Ada Ventures 

Fund type: Private equity and venture capital
Location: London

Named after one of the first female computer scientists, Ada Lovelace, Ada Ventures is a venture capital firm that backs overlooked founders and markets. Ada Ventures finds and funds talent-building breakthrough ideas for the problems facing the world right now—from climate change to healthcare and ageing. The firm invests in early-stage (post-product, pre-revenue) UK-based tech companies with initial investments of £250k to £1.00m. It was launched in 2018 by seasoned venture capital partners Check Warner (co-founder of Diversity VC) and Matt Penneycard.

Ada Ventures has backed at least 24 companies since launch. Its portfolio shows great promise already with one exited company: Mirthy which was acquired by Rest Less last month. Among the fund’s portfolio, the most common sectors are services on demand and AI. Most recently, the fund took part in a £2.30m fundraising round last month for Blakbear alongside Green Circle Foodtech Ventures, Ponderosa Ventures and REMUS Capital.

Pact VC

Fund type: Private equity and venture capital
Location: London

Founded by Tong Gu, Monik Pham, and Reem Mobassaleh Wyndham, Pact VC invests in early-stage tech companies with underrepresented founders. The fund states on its LinkedIn that it follows a philosophy which it calls the “ABCs”: access, betterment and climate. As such, the fund aims for its investments to democratise access to products and services, better human well-being and target sustainable and climate-friendly technologies.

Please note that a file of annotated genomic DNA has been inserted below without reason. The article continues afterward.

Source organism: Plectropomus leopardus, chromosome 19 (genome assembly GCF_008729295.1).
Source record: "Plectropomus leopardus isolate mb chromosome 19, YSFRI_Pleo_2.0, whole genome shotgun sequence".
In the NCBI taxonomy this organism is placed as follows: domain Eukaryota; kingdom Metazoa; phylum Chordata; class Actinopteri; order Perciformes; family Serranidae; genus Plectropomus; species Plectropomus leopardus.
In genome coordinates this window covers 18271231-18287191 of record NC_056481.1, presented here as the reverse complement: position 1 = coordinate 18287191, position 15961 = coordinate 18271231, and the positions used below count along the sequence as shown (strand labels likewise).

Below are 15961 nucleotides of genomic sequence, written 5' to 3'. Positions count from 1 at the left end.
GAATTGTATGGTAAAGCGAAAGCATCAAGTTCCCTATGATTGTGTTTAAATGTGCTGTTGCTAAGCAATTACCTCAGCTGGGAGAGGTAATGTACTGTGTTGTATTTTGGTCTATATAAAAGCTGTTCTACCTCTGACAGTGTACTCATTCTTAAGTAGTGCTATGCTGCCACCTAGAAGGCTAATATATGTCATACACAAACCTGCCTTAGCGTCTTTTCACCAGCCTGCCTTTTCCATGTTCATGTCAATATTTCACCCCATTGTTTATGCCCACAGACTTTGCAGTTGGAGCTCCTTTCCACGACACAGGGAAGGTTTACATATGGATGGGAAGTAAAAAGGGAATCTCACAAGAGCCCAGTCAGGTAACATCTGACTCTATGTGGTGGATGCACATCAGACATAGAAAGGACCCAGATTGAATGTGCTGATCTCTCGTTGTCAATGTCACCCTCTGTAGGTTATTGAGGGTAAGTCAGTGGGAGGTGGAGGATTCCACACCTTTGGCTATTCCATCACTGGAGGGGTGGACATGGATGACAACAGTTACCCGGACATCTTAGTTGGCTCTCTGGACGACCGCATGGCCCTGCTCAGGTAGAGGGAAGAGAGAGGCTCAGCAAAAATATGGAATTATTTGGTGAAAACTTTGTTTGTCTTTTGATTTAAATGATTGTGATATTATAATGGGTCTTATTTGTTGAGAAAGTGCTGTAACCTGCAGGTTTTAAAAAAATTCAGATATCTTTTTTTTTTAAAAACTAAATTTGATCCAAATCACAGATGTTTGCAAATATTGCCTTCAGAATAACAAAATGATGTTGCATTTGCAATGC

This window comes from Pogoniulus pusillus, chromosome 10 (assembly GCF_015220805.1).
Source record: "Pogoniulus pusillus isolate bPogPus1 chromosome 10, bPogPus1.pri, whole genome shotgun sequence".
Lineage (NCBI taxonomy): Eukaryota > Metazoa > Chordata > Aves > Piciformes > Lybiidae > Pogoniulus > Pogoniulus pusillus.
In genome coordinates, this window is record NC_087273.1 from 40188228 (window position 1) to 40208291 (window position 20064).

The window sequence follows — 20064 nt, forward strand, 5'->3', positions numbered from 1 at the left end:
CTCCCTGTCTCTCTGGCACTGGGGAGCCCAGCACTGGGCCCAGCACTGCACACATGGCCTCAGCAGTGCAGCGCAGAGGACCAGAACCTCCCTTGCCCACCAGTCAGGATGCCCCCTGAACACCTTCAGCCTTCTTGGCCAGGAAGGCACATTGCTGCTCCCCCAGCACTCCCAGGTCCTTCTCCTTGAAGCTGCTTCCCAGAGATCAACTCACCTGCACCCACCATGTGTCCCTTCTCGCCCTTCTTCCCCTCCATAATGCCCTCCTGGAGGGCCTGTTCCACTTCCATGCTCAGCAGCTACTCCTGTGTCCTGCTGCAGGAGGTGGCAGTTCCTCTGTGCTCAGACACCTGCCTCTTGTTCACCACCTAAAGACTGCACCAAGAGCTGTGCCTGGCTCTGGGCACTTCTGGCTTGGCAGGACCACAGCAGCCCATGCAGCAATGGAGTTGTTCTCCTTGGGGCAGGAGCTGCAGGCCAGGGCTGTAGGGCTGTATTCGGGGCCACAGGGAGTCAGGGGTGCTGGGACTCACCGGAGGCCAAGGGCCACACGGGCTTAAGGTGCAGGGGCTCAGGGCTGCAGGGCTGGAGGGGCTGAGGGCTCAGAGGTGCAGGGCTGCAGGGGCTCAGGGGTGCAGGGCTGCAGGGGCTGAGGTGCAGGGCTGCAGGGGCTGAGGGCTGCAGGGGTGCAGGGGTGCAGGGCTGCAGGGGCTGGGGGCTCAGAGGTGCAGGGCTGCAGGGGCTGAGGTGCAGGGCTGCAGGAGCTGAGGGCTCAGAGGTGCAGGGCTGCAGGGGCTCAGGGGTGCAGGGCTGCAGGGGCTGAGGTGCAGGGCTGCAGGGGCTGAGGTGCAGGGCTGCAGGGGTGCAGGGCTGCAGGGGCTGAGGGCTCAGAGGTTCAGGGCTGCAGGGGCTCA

Pact VC has so far invested in six high-growth UK businesses, all based in London. Its portfolio companies include Ruka Hair (an e-commerce company that sells a range of wigs), LVNDR (an e-health business that develops an app enabling users to track their sexual health) and Dapio (a fintech that helps businesses get paid more efficiently). In April 2022, the fund participated in a £3.00m investment in delivery-exclusive kitchen space provider Growth Kitchen alongside angel investors.

Simsan Ventures 

Fund type: Private equity and venture capital
Location: London 

Founded in 2021, by brothers Sahil and Sagar Chopra, Simsan Ventures invests in undervalued markets (Europe, South Korea and India) and underrepresented founders.

The fund invests at what it deems to be “underfunded stages”: pre-seed, seed, pre-series A and series A. It specifically seeks to invest in early-stage technology companies with a focus on fintech or deep tech. 

Alongside Simsan’s funding arm is its work to increase diversity on the founding side. It’s passionate about helping young people to break into the VC industry. It runs a university network where it holds workshops and events to demystify the VC environment. 

Its current UK portfolio includes Beyond Bamboo, an online marketplace for suppliers and merchants of sustainable products, and the Welsh-based hotel booking app Porter.

Impact X

Fund type: Private equity and venture capital